Beneath the closing curly brace, you can add extension code that isn't part of the class, but is usable by the class. You'll need an extension to read a file from the assets as a bitmap. This will be used to load the image you copied into the assets folder earlier.

  1. Add this code:
// extension function to get bitmap from assets
fun Context.assetsToBitmap(fileName: String): Bitmap?{
    return try {
    } catch (e: IOException) { null }

Android Studio will probably complain at this point, and highlight some of the code in red, like Context, Bitmap and IOException:


Don't worry! This is because you haven't imported the libraries that contain them yet. Android Studio offers a handy shortcut.

  1. Drag your cursor over the word, and press ALT + Enter (Option + Enter on a Mac) and the import will be generated for you.
  2. Next you can load the bitmap from the assets and put it in the ImageView. Back in the onCreateFunction of MainActivity, add this code right beneath the setContentView line:
val img: ImageView = findViewById(
// assets folder image file name with extension
val fileName = "flower1.jpg"
// get bitmap from assets folder
val bitmap: Bitmap? = assetsToBitmap(fileName)
bitmap?.apply {
  1. As before, some of the code will be highlighted in red. Put the cursor on that line, and use the Alt + Enter / Option + Enter to automatically add the imports.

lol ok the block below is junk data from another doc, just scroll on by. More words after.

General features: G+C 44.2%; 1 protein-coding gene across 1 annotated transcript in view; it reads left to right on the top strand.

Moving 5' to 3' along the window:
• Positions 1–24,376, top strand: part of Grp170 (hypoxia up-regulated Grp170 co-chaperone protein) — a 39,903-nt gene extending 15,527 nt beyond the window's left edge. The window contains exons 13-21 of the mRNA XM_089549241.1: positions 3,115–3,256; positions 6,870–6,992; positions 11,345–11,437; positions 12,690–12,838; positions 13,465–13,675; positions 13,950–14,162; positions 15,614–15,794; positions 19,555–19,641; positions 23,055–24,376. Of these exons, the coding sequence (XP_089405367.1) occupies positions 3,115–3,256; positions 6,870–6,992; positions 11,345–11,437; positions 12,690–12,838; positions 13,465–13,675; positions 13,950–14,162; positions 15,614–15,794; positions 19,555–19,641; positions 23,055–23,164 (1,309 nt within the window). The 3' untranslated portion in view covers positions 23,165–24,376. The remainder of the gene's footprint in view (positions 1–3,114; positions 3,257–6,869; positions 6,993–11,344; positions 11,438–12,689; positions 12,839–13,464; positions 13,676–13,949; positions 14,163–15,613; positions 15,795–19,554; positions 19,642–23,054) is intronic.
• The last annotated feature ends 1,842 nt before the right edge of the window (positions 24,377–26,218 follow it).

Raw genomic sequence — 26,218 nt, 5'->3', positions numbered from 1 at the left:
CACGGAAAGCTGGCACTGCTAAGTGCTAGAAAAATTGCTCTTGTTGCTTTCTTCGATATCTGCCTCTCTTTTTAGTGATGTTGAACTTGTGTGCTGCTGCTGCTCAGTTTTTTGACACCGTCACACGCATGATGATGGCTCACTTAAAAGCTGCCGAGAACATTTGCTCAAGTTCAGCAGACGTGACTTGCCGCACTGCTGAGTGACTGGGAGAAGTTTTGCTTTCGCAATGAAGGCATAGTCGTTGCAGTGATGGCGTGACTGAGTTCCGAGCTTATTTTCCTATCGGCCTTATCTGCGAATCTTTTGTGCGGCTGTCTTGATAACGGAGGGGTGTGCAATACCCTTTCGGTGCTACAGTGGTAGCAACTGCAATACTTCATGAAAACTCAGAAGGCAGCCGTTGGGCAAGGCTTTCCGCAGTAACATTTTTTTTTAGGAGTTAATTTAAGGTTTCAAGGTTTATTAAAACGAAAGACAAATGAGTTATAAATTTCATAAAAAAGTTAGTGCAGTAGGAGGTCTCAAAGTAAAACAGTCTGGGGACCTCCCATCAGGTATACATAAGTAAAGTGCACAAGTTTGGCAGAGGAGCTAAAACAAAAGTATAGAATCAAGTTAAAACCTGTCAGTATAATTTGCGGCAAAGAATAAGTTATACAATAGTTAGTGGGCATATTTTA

2. In the layout.xml file you created earlier, you gave the ImageView the name imageToLabel, so the first line will create an instance of an ImageView object, called img, using that layout information. It finds the details using findViewById, a built-in android function. It then uses the filename flower1.jpg to load an image from the assets folder using the assetsToBitmap function you created in the previous step. Finally, it uses the bitmap abstract class to load the bitmap into img.
  3. The layout file had a TextView that will be used to render the labels that were inferred for the image. Get a code object for that next. Immediately below the previous code, add this:
val txtOutput : TextView = findViewById(

As earlier, this finds the layout file information for the text view using its name (check the XML where it's called txtOutput) and uses it to instantiate a TextView object called txtOutput.

Similarly, you'll create a button object to represent the button, and instantiate it with the layout file contents.

In the layout file we called the button btnTest, so we can instantiate it like this:

val btn: Button = findViewById(

Now you have all your code and controls initialized, the next (and final) step will be to use them to get an inference on the image.

Before continuing, make sure that your onCreate code looks like this:

override fun onCreate(savedInstanceState: Bundle?) {